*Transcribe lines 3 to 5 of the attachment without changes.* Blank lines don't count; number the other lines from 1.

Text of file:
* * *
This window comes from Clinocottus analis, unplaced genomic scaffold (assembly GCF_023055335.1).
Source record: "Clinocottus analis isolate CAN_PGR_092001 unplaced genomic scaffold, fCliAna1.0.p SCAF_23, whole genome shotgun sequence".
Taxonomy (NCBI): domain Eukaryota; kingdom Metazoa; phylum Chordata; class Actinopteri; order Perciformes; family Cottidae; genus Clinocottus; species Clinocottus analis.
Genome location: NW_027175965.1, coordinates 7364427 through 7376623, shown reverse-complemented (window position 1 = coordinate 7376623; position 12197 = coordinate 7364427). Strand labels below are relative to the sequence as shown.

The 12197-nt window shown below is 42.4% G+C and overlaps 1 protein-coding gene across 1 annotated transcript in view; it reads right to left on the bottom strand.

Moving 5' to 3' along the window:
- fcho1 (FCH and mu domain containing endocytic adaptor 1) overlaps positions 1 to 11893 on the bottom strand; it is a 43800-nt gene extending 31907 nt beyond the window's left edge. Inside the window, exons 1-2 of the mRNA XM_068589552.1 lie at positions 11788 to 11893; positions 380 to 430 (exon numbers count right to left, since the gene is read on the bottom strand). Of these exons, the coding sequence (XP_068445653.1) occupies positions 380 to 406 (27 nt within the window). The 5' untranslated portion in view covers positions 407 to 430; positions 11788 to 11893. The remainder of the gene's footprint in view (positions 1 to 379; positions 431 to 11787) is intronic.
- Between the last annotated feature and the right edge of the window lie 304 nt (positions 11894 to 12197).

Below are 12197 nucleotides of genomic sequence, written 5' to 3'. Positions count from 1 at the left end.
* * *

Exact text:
Taxonomy (NCBI): domain Eukaryota; kingdom Metazoa; phylum Chordata; class Actinopteri; order Perciformes; family Cottidae; genus Clinocottus; species Clinocottus analis.
Genome location: NW_027175965.1, coordinates 7364427 through 7376623, shown reverse-complemented (window position 1 = coordinate 7376623; position 12197 = coordinate 7364427). Strand labels below are relative to the sequence as shown.

The 12197-nt window shown below is 42.4% G+C and overlaps 1 protein-coding gene across 1 annotated transcript in view; it reads right to left on the bottom strand.